Hussain Khanwala will not start a debate.
Hussain Khanwallah—a typical central Punjab village in Ganda Singhwallah in Kasur—finds itself in the news, domestic and international, for a very wrong reason: it is here that, over a nearly 10-year period, a gang of mostly young men raped, sodomized, filmed and blackmailed a large number of boys and, as some reports suggest, also some girls.
The story began in 2006 and its details are slowly trickling out. Yet, enough has come out to indicate the gravity of what has happened. Initial attempts by some politicians from the Pakistan Muslim League (Nawaz) government to play down the incident or put a spin on it have failed. There’s just too much evidence even at this stage, as also public outrage, for these charlatans to make the story go away. Some perpetrators have been caught and investigations are ongoing to net others. The pieces will come together for the complete picture. That’s good. What next?
The first obvious requirement is for us to ask the right questions. For the most part that hasn’t happened, even as there is public outrage. But the outrage itself can be divided into three categories: the right, the liberals, and those who float in between.
For the right, what has happened is indicative of how little Islam we have in this society. Their solution: let’s have more Islam and all ills will go away. For them, there’s no distinction between sin and crime or consensual and nonconsensual sex. The incident is being used to fulminate against pornography, and both heterosexual and homosexual relations.
In this view, expectedly, the fact that children were forced into sexual acts and filmed against their will or that they were then blackmailed—all of which is criminal and for which there are laws—is not to be used to study this case but to deprive society of the freedom of choice, if any, in sexual matters.
Incidentally, this sleepy Kasur village is very religious and conservative. Being mostly of the faith, prayer attendance is high. The villagers, Arains, belong to one large clan. The victims and the perpetrators are related. Give them a religious cause and both the victims and perpetrators will happily perform their own version of auto-da-fé on whoever needs to be purged of his or her sins.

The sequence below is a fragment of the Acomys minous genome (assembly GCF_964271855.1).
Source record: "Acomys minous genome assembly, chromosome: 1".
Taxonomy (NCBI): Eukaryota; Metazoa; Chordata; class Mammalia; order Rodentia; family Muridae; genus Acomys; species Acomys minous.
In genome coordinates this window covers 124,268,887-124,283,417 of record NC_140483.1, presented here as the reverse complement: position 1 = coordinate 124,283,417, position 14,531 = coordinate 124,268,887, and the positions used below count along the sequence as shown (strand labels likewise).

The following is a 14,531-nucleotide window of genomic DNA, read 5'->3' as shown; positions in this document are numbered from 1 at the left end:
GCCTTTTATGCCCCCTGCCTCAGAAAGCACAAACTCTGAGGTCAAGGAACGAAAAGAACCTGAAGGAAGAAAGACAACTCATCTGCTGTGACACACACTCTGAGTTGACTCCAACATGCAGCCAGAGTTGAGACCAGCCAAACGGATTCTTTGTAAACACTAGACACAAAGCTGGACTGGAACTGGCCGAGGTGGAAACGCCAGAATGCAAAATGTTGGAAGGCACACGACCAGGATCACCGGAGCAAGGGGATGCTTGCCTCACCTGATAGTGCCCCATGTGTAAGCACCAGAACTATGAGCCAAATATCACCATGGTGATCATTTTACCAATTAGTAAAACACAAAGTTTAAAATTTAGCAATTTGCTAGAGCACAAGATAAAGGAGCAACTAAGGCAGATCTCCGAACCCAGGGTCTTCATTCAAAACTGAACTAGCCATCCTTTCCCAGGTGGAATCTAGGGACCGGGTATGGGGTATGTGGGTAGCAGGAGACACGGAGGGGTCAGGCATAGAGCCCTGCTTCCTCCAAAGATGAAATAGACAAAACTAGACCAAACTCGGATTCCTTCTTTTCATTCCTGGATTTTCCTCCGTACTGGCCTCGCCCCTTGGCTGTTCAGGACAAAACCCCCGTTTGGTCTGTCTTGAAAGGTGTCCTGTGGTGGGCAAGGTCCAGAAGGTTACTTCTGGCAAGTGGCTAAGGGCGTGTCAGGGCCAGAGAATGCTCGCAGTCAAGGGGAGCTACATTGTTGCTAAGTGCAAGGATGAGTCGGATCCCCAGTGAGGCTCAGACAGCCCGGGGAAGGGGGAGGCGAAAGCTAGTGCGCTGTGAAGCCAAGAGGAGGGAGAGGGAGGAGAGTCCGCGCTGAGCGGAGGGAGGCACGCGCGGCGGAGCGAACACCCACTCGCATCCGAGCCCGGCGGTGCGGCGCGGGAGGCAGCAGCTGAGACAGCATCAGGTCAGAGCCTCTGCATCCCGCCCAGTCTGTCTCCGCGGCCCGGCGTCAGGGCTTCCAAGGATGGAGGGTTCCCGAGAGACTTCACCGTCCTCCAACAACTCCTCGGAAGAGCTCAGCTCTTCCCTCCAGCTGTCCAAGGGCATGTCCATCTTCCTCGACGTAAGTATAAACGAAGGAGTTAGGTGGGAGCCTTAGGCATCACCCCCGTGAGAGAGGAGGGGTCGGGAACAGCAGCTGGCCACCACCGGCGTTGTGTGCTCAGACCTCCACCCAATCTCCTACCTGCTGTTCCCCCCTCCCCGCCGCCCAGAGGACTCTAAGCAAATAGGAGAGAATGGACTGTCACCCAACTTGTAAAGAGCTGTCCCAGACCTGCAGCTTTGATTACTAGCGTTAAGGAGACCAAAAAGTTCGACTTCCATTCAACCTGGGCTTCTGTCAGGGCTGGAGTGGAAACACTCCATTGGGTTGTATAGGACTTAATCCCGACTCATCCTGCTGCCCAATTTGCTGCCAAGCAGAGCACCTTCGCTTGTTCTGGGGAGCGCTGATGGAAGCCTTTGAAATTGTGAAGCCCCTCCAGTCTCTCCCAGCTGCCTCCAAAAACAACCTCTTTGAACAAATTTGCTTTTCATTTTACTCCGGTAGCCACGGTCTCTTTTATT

And yet, some among these very conservative people chose to commit these crimes. Corollary: bringing religion to bear on an issue that is all too human and requires a response here and now is an attempt to ignore other variables because a nuanced approach does not dovetail with the agenda of wresting from the people their freedoms.
There is no evidence to suggest that societies where rulers suppress such freedoms, whether in the name of religion or some other ideology, become any less ‘promiscuous’ in their thought, even as action might be curbed or underreported because of fear of harsh punishments. This is the same attitude we see with reference to alcohol. Drinking, because it is a sin, must also become a crime to be punished. Other societies consider this a personal act. People can drink but they cannot drive. In this view, drinking is not a crime but driving under the influence is. That makes eminent sense. One is about religion; the other about positive law.
Take the issue of filming a sexual act. Here it is prohibited because sexual indulgence outside of marriage and creating and watching porn are sins. And because they are sins, they must also be crimes. In societies where there is greater sexual freedom, the porn industry is allowed under the law but regulated to prevent exploitation and use of children. The argument that if sexual orientation must be accepted on the basis of sexual freedom of choice then pedophilia must also be allowed misses a major point. Unlike in other sexual acts involving adults, which—unless one party is forced—presume that both parties know what they are doing and the act is consensual, in pedophilia, one party, the child, cannot be expected to make an independent, informed decision. A child, therefore, cannot be subjected to the sexual orientation of an adult.